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Rofo. 2013 Aug;185(8):726-32. doi: 10.1055/s-0033-1335964. Epub 2013 Jul 30.

Predictive value of zero calcium score and low-end percentiles for the presence of significant coronary artery stenosis in stable patients with suspected coronary artery disease.

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1
Institute of Clinical Radiology and Nuclear Medicine, University Medical Center Mannheim, Medical Faculty Heidelberg University, Mannheim, Germany.

Abstract

PURPOSE:

To prospectively investigate the predictive value of a zero calcium score (CS) value as well as age- and sex-adjusted low-end CS percentiles for the presence of significant coronary artery stenosis in stable patients with suspected coronary artery disease (CAD).

MATERIALS AND METHODS:

In total, 87 consecutive stable patients with suspected CAD were prospectively enrolled in this study (33 women; 66 ± 10 years). All patients underwent non-enhanced CT for calcium scoring (CSCT) and contrast-enhanced coronary CT angiography (cCTA). Invasive coronary angiography (ICA) served as the reference standard in all patients. Diagnostic performance for the presence of significant stenosis (≥ 50% diameter) was calculated separately for CS in comparison to cCTA and ICA.

RESULTS:

ICA identified significant stenosis in 56/87 patients (64%). The mean CS was 571 ± 599. On a per patient based analysis, the sensitivity, specificity, positive predictive value (PPV) and negative predictive value (NPV) for patients with a zero CS were 98.5%, 18.2%, 78.0% and 80.0%, respectively, compared to cCTA and 100%, 16.1%, 68.3% and 100%, respectively, compared to ICA. Low-end age- and sex-adjusted percentiles derived from asymptomatic Caucasian populations showed results comparable to a CS of zero.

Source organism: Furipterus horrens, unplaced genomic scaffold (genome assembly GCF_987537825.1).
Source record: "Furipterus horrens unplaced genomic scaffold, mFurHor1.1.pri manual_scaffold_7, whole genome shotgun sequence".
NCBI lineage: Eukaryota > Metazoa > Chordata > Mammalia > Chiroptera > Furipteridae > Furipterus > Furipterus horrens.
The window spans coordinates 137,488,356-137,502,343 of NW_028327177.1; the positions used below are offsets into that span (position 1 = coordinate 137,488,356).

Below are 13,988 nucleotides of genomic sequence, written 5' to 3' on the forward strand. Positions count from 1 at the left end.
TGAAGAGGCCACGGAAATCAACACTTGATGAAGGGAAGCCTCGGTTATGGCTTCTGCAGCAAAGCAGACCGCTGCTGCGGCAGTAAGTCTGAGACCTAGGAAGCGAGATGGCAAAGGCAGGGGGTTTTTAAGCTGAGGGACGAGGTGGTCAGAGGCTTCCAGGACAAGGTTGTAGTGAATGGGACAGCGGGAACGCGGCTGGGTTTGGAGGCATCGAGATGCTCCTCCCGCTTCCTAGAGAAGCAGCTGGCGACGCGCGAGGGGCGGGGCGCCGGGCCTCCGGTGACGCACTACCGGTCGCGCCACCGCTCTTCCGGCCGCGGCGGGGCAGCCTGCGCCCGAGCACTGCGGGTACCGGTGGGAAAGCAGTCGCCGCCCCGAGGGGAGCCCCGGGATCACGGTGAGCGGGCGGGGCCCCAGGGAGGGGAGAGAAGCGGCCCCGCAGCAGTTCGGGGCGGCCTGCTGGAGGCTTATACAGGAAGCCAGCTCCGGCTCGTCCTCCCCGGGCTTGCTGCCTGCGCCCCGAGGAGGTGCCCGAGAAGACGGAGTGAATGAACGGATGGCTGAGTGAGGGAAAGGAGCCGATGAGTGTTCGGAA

CONCLUSION:

The prevalence of significant coronary artery stenosis is low in stable patients with suspected CAD and a CS of zero but also in patients below certain low-end age- and sex-adjusted percentile ranks. Thus, CS should be used as a gatekeeper prior to further diagnostic procedures in these patients. A CS value below certain age- and sex-adjusted percentile ranks seems to be of identical diagnostic value to a CS of zero in stable patients.

PMID:
23900940
DOI:
10.1055/s-0033-1335964
[Indexed for MEDLINE]
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